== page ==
Giraffes are exotic animals and if they weren’t majestic enough imagine spotting not one but two white giraffes at once. Yes, this spectacular event happened in Kenya much to the delight of local residents and conservationists but this time they were captured not in mere photos but in a video. The reticulated giraffes are a mother and child and suffer from a genetic condition known as leucism which restrains pigmentation in skin cells. Leucism is different from albinism. In leucism, the animals continue to produce dark pigment in their soft tissue due to which they have dark eyes and other patterns. The white giraffes have patterns on their body which steadily fades as they approach adulthood.
Local residents who spotted the white giraffes tipped conservationists who saw the majestic duo in the Ishaqbini Hirola Conservancy in Kenya’s Garissa County. The area is managed by an NGO called the Hirola Conservation Programme (HCP) which is dedicated to managing the endangered hirola antelope. Hirola antelope is one of the rarest species in the world. The Hirola Conservation Programme reported in the blog post that the white giraffes were first reported to Rangers in June. The very first white giraffes in the wild were reported in January 2016 in Tarangire National park, Tanzania, a second sighting was reported from the Ishaqbini Conservancy, Garissa county, Kenya.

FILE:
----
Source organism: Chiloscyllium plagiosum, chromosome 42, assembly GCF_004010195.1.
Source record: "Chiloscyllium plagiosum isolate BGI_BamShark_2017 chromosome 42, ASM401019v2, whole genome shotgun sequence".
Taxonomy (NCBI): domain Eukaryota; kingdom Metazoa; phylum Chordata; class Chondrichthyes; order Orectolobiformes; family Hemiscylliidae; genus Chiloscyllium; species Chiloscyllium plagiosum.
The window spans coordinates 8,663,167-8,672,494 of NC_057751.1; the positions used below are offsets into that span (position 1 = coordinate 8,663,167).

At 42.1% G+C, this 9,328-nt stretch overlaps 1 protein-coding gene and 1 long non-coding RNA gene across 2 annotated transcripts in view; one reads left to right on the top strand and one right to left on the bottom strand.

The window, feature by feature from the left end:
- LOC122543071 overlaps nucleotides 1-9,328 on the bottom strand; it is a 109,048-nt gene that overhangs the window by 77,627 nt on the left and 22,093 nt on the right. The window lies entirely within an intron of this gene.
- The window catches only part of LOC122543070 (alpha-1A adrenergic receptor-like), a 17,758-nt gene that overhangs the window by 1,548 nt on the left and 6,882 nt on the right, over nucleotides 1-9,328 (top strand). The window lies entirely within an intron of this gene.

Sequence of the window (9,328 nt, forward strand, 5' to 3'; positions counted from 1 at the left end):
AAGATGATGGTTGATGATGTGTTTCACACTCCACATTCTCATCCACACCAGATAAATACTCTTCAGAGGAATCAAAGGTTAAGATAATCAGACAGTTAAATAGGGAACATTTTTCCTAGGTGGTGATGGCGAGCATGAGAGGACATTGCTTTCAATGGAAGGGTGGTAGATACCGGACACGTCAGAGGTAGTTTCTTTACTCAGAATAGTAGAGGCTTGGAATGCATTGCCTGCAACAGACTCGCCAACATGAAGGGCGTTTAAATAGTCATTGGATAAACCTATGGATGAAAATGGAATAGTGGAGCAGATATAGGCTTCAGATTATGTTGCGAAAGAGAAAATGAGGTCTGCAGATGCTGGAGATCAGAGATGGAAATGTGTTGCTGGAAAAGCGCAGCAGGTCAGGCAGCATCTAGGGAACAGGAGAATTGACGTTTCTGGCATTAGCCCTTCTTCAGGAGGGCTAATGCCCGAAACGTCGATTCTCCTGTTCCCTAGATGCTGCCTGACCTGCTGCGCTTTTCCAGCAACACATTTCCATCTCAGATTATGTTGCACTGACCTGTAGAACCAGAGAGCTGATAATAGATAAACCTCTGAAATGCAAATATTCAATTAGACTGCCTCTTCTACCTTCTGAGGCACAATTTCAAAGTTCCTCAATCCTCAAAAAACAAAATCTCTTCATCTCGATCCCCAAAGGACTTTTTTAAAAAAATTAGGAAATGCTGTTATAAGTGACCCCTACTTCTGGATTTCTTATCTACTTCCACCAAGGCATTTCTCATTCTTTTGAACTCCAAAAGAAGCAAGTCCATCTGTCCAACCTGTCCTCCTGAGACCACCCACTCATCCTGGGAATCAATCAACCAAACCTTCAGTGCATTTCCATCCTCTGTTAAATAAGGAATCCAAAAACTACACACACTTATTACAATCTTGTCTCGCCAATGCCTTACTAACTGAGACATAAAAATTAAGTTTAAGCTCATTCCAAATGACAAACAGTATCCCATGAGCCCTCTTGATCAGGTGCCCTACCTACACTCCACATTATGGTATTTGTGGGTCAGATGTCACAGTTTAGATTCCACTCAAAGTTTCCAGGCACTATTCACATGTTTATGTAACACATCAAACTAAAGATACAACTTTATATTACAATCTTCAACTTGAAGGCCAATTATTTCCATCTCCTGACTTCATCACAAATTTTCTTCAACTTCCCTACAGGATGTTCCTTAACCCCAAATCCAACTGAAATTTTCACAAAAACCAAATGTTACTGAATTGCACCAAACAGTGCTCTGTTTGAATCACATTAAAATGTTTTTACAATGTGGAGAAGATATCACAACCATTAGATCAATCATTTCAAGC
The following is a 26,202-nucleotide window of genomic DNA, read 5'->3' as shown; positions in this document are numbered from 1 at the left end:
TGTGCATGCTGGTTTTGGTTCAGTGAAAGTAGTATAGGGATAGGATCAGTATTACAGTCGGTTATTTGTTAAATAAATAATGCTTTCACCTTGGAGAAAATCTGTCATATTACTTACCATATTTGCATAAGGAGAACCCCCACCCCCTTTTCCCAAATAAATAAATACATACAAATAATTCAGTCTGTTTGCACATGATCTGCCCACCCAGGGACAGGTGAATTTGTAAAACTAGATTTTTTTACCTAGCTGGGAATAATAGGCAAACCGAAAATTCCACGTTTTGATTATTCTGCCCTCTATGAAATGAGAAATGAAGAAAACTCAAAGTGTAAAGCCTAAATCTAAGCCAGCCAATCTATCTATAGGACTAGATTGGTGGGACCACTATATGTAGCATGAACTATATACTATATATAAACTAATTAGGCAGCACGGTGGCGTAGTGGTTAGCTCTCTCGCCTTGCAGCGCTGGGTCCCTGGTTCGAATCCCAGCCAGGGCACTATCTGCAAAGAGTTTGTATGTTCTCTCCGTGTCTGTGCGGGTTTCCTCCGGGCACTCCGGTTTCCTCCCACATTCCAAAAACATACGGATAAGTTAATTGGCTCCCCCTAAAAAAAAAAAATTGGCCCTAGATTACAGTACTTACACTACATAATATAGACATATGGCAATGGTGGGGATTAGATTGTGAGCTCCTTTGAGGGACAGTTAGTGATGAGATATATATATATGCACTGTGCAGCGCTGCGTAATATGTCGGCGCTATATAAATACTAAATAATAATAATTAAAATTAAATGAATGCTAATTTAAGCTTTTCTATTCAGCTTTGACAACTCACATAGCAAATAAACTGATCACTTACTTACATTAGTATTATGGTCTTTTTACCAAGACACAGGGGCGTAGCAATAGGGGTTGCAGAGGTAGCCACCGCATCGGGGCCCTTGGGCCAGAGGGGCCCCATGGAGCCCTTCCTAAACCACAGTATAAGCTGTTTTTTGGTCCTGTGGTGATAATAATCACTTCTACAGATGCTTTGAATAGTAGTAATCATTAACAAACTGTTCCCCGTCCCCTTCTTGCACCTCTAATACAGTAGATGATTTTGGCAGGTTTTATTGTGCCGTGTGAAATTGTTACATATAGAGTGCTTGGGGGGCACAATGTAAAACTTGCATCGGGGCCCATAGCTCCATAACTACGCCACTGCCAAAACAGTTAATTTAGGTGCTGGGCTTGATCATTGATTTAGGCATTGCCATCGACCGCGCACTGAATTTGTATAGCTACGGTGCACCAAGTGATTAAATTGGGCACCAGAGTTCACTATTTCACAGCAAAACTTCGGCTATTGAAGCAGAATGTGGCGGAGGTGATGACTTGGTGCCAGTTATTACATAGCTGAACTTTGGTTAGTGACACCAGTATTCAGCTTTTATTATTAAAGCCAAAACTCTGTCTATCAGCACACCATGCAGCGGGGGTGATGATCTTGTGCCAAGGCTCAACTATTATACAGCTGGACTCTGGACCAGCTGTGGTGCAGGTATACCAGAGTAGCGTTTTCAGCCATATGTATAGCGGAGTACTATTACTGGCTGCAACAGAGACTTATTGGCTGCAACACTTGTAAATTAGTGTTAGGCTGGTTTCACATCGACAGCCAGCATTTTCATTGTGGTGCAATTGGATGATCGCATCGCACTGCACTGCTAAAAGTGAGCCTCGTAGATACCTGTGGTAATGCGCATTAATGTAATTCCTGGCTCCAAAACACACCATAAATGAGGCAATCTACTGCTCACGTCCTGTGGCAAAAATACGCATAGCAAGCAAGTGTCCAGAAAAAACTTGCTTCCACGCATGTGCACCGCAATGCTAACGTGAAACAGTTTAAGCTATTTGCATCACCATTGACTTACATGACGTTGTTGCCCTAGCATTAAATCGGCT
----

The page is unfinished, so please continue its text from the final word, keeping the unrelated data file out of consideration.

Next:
Watch the mother-child duo in the video below.
Reticulated giraffes are vulnerable because they are threatened by bushmeat poaching. A Masai giraffe calf called Omo was observed in Tarangire National Park in January 2016. As reported by HCP the communities living inside the Ishaqbini have mixed reactions to the sightings of these leucistic giraffe as they are not sure what is causing these changes. One of the community rangers said, “I remember when I was a kid, we never saw them. It must be very recent and we are not sure what is causing it.” Hopefully, these sightings are just natural and do not pose some serious threat to wildlife.